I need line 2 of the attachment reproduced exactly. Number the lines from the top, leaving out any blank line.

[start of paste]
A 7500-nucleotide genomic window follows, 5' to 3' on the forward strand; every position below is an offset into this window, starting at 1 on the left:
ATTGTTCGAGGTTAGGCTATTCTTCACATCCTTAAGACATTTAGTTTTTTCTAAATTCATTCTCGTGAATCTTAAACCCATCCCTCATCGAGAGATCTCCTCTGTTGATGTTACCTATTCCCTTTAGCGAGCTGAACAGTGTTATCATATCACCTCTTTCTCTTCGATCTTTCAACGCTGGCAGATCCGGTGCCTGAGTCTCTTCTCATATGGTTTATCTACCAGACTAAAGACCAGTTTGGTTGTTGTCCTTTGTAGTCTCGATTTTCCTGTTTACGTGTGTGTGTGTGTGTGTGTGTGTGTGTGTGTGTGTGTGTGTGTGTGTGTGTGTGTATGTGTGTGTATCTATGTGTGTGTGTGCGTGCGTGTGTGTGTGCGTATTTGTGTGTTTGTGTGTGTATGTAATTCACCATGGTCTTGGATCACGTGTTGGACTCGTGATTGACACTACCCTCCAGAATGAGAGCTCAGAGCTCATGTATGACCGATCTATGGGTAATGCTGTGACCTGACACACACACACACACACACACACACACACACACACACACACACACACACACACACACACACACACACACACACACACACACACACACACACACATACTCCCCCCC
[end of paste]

ATTGTTCGAGGTTAGGCTATTCTTCACATCCTTAAGACATTTAGTTTTTTCTAAATTCATTCTCGTGAATCTTAAACCCATCCCTCATCGAGAGATCTCCTCTGTTGATGTTACCTATTCCCTTTAGCGAGCTGAACAGTGTTATCATATCACCTCTTTCTCTTCGATCTTTCAACGCTGGCAGATCCGGTGCCTGAGTCTCTTCTCATATGGTTTATCTACCAGACTAAAGACCAGTTTGGTTGTTGTCCTTTGTAGTCTCGATTTTCCTGTTTACGTGTGTGTGTGTGTGTGTGTGTGTGTGTGTGTGTGTGTGTGTGTGTGTGTGTGTGTATGTGTGTGTATCTATGTGTGTGTGTGCGTGCGTGTGTGTGTGCGTATTTGTGTGTTTGTGTGTGTATGTAATTCACCATGGTCTTGGATCACGTGTTGGACTCGTGATTGACACTACCCTCCAGAATGAGAGCTCAGAGCTCATGTATGACCGATCTATGGGTAATGCTGTGACCTGACACACACACACACACACACACACACACACACACACACACACACACACACACACACACACACACACACACACACACACACACACACACACACACATACTCCCCCCC